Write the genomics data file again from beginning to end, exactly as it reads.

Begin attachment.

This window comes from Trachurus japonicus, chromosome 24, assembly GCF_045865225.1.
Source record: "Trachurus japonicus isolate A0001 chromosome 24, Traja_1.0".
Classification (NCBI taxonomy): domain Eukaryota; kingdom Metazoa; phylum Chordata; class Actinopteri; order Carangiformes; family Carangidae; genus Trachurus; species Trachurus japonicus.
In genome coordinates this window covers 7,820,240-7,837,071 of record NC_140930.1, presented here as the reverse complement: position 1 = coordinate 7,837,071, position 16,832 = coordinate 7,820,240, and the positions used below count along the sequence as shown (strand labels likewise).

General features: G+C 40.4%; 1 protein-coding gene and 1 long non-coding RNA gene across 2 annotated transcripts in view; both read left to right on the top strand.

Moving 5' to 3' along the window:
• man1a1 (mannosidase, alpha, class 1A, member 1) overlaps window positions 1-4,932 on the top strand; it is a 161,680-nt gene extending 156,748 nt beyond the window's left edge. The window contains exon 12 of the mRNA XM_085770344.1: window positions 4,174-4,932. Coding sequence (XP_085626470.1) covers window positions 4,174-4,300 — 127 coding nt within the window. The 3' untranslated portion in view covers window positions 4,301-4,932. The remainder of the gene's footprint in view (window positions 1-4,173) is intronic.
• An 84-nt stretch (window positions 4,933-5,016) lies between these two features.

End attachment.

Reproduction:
This window comes from Trachurus japonicus, chromosome 24, assembly GCF_045865225.1.
Source record: "Trachurus japonicus isolate A0001 chromosome 24, Traja_1.0".
Classification (NCBI taxonomy): domain Eukaryota; kingdom Metazoa; phylum Chordata; class Actinopteri; order Carangiformes; family Carangidae; genus Trachurus; species Trachurus japonicus.
In genome coordinates this window covers 7,820,240-7,837,071 of record NC_140930.1, presented here as the reverse complement: position 1 = coordinate 7,837,071, position 16,832 = coordinate 7,820,240, and the positions used below count along the sequence as shown (strand labels likewise).

General features: G+C 40.4%; 1 protein-coding gene and 1 long non-coding RNA gene across 2 annotated transcripts in view; both read left to right on the top strand.

Moving 5' to 3' along the window:
• man1a1 (mannosidase, alpha, class 1A, member 1) overlaps window positions 1-4,932 on the top strand; it is a 161,680-nt gene extending 156,748 nt beyond the window's left edge. The window contains exon 12 of the mRNA XM_085770344.1: window positions 4,174-4,932. Coding sequence (XP_085626470.1) covers window positions 4,174-4,300 — 127 coding nt within the window. The 3' untranslated portion in view covers window positions 4,301-4,932. The remainder of the gene's footprint in view (window positions 1-4,173) is intronic.
• An 84-nt stretch (window positions 4,933-5,016) lies between these two features.